The 10 Screens Of Google Analytics And How To Profit Off Your Data

March 11, 2019

Google Analytics is an incredibly useful data processing tool that has become the industry standard for website management. It allows publishers to gain a better understanding of their audience, identify issues, track progress and measure the effects of changes.

At this point, most media owners and traffickers are already familiar with the software, but even if you’re not – there’s plenty of tutorials available online by both Google and third parties. In either case, knowing how to work with the interface is only the beginning. Interpreting the data can be a real challenge and more often than not publishers simply aren’t aware of what they should be looking for. That’s why we put together a list of instrumental GA features, with an emphasis on what they mean for your business and how you can use them to your advantage.

Before we go into the details it’s worthwhile mentioning this feature, as it can make your life a whole lot easier. Doesn’t look like much on the surface, but it’s actually way more powerful than meets the eye. Unlike regular search engines, this one has the ability to interpret input and directly create report presets relevant to your query. If you’re not a regular GA user, it can be difficult to remember where to find specific information and navigate through the interface, so the search bar is a pretty good starting point. You can type in simple keywords or whole questions and you will receive suggested reports in the right side panel. You’ll even get recommendations for follow-up queries that you didn’t even think of running, helping you develop a deeper understanding of your data.

That said, let’s take a deeper look and go through the major tabs you should be using, as well as how you can make the respective data work for you.

1. Audience/Overview

As hinted by the name, this is where you can find general statistics about your traffic over time. This will probably be your most frequently visited tab overall, as it’s a good reference point for keeping track of things and running maintenance. In case there’s an issue it’s most likely going to manifest itself as an abnormality in one of the figures shown.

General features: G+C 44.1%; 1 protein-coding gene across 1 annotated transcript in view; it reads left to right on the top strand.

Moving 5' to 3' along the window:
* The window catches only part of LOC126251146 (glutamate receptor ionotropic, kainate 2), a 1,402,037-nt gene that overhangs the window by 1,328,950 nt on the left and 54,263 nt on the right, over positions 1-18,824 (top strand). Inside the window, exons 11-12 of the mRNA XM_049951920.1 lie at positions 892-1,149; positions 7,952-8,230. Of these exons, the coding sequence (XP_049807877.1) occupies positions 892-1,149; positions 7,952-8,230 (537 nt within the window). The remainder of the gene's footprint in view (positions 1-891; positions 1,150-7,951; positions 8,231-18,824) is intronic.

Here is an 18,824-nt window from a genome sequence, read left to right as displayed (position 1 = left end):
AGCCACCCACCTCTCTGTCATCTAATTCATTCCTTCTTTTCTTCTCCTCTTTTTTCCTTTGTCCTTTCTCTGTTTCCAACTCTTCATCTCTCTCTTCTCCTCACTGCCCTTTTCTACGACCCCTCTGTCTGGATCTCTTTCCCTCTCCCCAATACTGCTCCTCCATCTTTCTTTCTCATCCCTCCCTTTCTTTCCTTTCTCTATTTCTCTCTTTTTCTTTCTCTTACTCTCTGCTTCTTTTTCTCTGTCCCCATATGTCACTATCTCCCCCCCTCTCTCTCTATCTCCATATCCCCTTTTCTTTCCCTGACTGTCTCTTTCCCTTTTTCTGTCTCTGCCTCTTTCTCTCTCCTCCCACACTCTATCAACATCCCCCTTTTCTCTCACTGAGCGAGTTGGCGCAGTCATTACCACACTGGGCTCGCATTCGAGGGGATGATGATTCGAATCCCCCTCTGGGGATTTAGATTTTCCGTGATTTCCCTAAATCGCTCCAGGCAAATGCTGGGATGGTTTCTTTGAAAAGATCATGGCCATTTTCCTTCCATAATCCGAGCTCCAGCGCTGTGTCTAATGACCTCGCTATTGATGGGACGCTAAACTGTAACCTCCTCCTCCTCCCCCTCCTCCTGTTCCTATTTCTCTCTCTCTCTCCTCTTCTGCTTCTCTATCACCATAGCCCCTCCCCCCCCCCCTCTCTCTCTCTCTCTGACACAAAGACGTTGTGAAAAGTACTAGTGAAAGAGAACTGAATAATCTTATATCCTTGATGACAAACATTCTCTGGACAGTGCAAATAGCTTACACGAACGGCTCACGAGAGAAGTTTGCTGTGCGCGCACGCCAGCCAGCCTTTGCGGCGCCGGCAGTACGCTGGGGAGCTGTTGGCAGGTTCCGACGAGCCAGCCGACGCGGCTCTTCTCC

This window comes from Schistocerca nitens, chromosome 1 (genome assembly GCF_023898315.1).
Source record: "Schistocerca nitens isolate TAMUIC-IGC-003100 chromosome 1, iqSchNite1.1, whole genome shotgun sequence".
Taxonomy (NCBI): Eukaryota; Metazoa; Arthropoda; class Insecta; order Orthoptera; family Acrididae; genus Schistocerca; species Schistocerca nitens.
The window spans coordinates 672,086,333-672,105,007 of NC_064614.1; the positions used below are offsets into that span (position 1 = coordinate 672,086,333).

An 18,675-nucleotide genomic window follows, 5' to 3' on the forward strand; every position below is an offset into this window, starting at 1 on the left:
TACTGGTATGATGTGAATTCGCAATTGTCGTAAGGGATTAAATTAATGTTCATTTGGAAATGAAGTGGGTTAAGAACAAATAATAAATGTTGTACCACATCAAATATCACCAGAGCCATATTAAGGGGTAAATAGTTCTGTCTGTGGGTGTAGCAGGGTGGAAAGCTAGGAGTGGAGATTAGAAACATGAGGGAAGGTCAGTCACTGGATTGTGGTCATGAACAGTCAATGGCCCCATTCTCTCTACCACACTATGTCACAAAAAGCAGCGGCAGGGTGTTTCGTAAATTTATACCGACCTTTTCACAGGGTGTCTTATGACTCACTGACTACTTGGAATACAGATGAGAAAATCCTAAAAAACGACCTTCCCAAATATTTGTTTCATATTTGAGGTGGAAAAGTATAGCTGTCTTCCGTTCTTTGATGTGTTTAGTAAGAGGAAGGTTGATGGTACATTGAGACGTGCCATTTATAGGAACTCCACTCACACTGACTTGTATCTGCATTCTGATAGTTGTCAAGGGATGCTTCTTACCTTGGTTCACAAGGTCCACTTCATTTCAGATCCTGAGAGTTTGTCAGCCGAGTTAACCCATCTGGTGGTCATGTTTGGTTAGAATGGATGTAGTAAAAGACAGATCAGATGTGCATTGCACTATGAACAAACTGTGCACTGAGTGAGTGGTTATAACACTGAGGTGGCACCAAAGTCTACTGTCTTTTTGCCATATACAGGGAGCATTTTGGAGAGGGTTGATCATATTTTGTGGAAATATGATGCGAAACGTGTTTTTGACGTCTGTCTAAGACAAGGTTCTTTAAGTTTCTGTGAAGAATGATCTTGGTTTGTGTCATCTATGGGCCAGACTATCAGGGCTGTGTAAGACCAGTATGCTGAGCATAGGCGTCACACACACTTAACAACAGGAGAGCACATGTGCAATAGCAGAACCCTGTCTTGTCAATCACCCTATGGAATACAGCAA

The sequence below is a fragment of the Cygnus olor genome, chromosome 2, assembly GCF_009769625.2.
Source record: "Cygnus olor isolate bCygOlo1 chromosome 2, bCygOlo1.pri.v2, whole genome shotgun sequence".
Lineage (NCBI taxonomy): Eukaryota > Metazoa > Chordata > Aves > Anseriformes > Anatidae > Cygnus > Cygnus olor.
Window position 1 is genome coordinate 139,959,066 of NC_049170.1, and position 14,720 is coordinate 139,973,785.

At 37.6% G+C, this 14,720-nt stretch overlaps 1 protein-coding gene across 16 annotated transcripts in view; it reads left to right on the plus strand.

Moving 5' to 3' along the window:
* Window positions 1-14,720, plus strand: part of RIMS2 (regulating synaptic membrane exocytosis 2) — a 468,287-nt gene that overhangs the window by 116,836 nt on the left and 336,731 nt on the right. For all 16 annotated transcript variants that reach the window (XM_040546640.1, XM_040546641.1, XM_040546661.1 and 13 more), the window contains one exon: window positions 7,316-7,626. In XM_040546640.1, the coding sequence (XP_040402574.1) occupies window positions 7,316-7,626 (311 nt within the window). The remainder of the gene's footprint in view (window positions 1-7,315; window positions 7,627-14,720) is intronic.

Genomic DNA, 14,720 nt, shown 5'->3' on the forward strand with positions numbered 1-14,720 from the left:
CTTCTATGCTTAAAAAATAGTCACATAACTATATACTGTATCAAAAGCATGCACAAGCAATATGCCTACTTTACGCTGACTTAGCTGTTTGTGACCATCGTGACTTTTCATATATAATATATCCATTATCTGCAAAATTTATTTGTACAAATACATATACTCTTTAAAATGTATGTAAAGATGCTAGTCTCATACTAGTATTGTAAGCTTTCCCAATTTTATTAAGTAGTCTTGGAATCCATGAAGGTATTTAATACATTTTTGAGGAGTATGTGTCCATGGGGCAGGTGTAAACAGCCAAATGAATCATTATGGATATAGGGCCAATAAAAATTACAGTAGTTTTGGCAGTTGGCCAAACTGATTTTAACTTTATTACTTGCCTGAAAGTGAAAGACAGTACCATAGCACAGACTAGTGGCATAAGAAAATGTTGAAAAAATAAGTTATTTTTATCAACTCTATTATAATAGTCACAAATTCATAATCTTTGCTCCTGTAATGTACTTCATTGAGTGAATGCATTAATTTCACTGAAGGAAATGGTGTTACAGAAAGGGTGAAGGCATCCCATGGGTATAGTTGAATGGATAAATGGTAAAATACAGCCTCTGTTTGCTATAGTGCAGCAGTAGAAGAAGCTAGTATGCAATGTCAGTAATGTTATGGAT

These metrics, displayed below the graph, are pretty much elementary terms, part of every publisher’s vocabulary, but let’s go through each one just in case, since almost all reports display data in regard to these:

  • Sessions – also known as ‘visits’. Each time a user lands on a website is referred to as a ‘session’, regardless of the amount of pages opened and events which took place during that time.
  • Users – also known as ‘unique visitors’. The amount of users represents each time someone initiates at least one session over the time period you’re analyzing. Multiple sessions coming from the same ID are still counted as one user.
  • Page Views – The amount of pages viewed in total, including repeated views of the same page.
  • Pages/Session – The amount of pages being viewed per session on average.
  • Avg. Session duration – The average time spent per session.
  • Bounce rate – This refers to the percentage of sessions, during which only one page was opened and no other action was recorded. A higher percentage means more one-page sessions have occured.